BWW Interview: Composer Kevin Puts, the Pulitzer Prize and Atlanta Opera's SILENT NIGHT
"Art isn't easy," Stephen Sondheim wrote famously in SUNDAY IN THE PARK WITH GEORGE. While it may be true, some artists make it look simpler than others. Take, for instance, Kevin Puts, composer of SILENT NIGHT, opening at Atlanta Opera on November 5, directed by Tomer Zvulun, the company's General and Artistic Director. Already a force to be reckoned with for his instrumental work, Puts won the Pulitzer Prize for Music for SILENT NIGHT, with its libretto by Mark Campbell--his first try at the notoriously difficult art form of opera.
Easy? Well, looks can be deceiving.
"There has always been a narrative quality in my so-called abstract, concert music--symphonies, string quartets," explains Puts, "so writing an opera was something I wanted to do. People were always saying 'you should really write an opera,' but it seemed so foreign. I didn't know any librettists and I didn't know how to get started."
"I was getting commissions from orchestras and chamber ensembles and that's a kind of simple transaction," he explains. "They say, 'We want a 20-minute piece, we want it delivered by this date and you can't use piano and celesta', for example. You know, it's really pretty straightforward."
Puts told me that he finds having such "givens" in place frees him in some ways. "I think that's just fine--I don't know if I'd do it if I didn't have a date when it had to be delivered. I find that I love the assignment aspect, the problem-solving part of any commission. I know that by a certain date, I have to say, 'this is the best idea I'm going to have' and I'll do it."
A call from Minnesota
But doing an opera was still a distant thought, floating around in his head. Suddenly, there was a call from Dale Johnson, Artistic Director of Minnesota Opera, with a project in mind: SILENT NIGHT, based on a French film ("Joyeux Noel") about a spontaneous one-night truce between French, German and Scottish combatants in World War I, on Christmas Eve 1914.
"I was unsure but excited--and I knew that I couldn't turn it down," he recalls. "In some ways, matters were simplified because they had already determined the subject. I took a look at the film and I thought--with little experience in this realm, of course--I could imagine a lot of it on stage, being sung."
A big plus was that they had librettist Mark Campbell in mind as his collaborator. He is one of the most prolific, and successful, storytellers in contemporary opera, and when he and Puts first got together, Campbell's mind was already working on translating the language of film to opera. One of the first things he suggested, the composer recalls, was "it would be so great to have all the soldiers from different countries singing at the same time, in their own languages, about their mothers. They're cold and they're going to sleeping and singing about home."
"And I thought, 'that's amazing.' So we just dove into it. To be doing something so new for me was really the exciting part--to get the libretto, put it on the piano and start composing. There was a real excitement that I hadn't felt in a long time, bringing a real story to life and knowing, if I did it the right way, it could be powerful and exciting. The architecture was there, the scenes were there, Scene I was this and it had to lead to Scene 2, etc. There was a sense of having to get it right and making it work. I really liked that."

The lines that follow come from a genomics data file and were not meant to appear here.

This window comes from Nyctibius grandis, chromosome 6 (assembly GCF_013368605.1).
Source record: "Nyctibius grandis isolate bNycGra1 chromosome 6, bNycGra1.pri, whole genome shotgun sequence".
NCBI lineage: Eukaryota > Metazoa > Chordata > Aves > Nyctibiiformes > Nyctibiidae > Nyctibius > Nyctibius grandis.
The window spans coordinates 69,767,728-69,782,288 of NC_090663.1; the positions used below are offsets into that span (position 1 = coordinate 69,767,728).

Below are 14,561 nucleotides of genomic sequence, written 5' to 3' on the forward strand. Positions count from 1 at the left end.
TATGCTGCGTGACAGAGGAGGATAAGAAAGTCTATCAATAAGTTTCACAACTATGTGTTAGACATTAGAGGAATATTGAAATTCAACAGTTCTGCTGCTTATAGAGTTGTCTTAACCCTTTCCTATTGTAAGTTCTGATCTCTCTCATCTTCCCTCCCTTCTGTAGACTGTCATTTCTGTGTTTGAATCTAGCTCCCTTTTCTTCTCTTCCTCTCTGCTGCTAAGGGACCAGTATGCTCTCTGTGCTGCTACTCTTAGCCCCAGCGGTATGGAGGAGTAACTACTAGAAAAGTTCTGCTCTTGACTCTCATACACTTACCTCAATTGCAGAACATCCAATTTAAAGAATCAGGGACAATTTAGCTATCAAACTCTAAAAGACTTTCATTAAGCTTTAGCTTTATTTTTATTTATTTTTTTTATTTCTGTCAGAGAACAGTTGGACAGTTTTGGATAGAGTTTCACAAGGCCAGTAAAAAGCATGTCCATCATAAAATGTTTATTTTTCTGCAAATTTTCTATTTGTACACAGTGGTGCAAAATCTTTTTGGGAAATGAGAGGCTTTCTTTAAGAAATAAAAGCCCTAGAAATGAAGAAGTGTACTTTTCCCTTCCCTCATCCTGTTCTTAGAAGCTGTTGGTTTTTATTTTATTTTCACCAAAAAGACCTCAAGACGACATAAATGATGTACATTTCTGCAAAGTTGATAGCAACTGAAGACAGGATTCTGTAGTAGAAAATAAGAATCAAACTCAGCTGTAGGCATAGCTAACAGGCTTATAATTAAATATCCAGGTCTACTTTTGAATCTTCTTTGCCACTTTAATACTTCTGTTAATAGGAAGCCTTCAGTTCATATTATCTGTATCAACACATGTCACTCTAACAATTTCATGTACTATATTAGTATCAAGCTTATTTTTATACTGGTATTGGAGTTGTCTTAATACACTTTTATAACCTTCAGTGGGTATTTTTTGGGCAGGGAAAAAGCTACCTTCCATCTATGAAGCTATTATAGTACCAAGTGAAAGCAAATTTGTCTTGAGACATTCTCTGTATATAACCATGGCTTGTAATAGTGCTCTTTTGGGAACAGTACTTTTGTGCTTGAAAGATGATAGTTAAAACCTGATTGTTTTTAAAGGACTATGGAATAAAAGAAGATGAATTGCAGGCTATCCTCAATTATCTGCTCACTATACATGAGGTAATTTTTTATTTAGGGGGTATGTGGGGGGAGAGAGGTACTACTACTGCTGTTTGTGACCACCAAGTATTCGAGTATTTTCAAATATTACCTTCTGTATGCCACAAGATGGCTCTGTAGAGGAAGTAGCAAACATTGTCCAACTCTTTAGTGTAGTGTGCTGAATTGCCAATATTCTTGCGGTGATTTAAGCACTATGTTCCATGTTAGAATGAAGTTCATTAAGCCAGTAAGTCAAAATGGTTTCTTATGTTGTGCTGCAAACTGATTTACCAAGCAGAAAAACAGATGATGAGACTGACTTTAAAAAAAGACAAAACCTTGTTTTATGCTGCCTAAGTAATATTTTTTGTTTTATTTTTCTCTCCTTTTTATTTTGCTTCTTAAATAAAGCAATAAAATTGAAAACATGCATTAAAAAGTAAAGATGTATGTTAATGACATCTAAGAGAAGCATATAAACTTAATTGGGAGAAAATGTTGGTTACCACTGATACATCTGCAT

A creative partnership
What makes him and Campbell such a good team? Since SILENT NIGHT, which debuted in 2011, they've done another full-length piece, based on Richard Condon's THE MANCHURIAN CANDIDATE (seen in Minneapolis and Austin, TX, so far) and just had the first workshop for a chamber opera, ELIZABETH CREE, based on a Peter Ackroyd novel, which will open next fall at Opera Philadelphia.
According to director Zvulun, who also helmed this production in its European premiere at the Wexford Festival, chemistry between composer and librettist is an elusive quantity--but Puts and Campbell "have it." Says Zvulun, "The score for SILENT NIGHT is completely inspired and magical, while the libretto is cinematic in scale. Together they are a perfect balance between large-scale storytelling--it doesn't get much bigger than a world war--and showing how the war impacts individuals. It conveys a universal truth: that the soldier's worst nightmare is not the war itself but not seeing the people he loves. The opera captures that brilliantly."
"What we both want to do is tell the story in a really clear way," says Puts, "developing characters you get to know and care about. I think there's something traditional about that--certainly, it's not necessarily the aim of a lot of opera these days. Mark and I both still think that's the way we want to do things--so that the audience feels very close to the characters and can understand what's happening."
A close working relationship doesn't always translate into easy sailing--both men are creative and have strong opinions about certain aspects of a project. "Sometimes Mark has an idea because of the way he feels the story needs to be told or I'll say that something has to be a musical moment, or vice versa, but we're respectful of each other and listen to one another. For instance, that soldiers' chorus I mentioned earlier. He felt it should be much shorter, but I thought, no, this has to be an 'opera' moment, where it's about the music and we need to make this happen...and we did."